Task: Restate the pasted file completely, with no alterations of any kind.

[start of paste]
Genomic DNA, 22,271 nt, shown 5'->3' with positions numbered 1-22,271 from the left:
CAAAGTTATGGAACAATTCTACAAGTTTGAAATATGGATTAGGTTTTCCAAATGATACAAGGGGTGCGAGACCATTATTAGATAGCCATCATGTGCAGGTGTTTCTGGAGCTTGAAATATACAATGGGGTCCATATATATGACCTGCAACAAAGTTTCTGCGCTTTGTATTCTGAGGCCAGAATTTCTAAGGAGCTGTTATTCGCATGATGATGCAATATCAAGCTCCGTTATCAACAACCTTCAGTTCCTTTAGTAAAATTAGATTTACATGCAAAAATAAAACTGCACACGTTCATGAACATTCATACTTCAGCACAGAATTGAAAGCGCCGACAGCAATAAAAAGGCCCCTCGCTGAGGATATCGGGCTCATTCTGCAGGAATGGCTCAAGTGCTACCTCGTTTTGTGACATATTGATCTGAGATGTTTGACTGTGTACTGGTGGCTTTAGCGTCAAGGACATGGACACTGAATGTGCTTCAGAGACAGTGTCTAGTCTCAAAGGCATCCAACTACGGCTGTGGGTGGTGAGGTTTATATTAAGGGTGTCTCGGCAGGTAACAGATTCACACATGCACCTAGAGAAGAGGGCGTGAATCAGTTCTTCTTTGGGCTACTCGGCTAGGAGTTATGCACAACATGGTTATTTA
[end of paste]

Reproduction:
Genomic DNA, 22,271 nt, shown 5'->3' with positions numbered 1-22,271 from the left:
CAAAGTTATGGAACAATTCTACAAGTTTGAAATATGGATTAGGTTTTCCAAATGATACAAGGGGTGCGAGACCATTATTAGATAGCCATCATGTGCAGGTGTTTCTGGAGCTTGAAATATACAATGGGGTCCATATATATGACCTGCAACAAAGTTTCTGCGCTTTGTATTCTGAGGCCAGAATTTCTAAGGAGCTGTTATTCGCATGATGATGCAATATCAAGCTCCGTTATCAACAACCTTCAGTTCCTTTAGTAAAATTAGATTTACATGCAAAAATAAAACTGCACACGTTCATGAACATTCATACTTCAGCACAGAATTGAAAGCGCCGACAGCAATAAAAAGGCCCCTCGCTGAGGATATCGGGCTCATTCTGCAGGAATGGCTCAAGTGCTACCTCGTTTTGTGACATATTGATCTGAGATGTTTGACTGTGTACTGGTGGCTTTAGCGTCAAGGACATGGACACTGAATGTGCTTCAGAGACAGTGTCTAGTCTCAAAGGCATCCAACTACGGCTGTGGGTGGTGAGGTTTATATTAAGGGTGTCTCGGCAGGTAACAGATTCACACATGCACCTAGAGAAGAGGGCGTGAATCAGTTCTTCTTTGGGCTACTCGGCTAGGAGTTATGCACAACATGGTTATTTA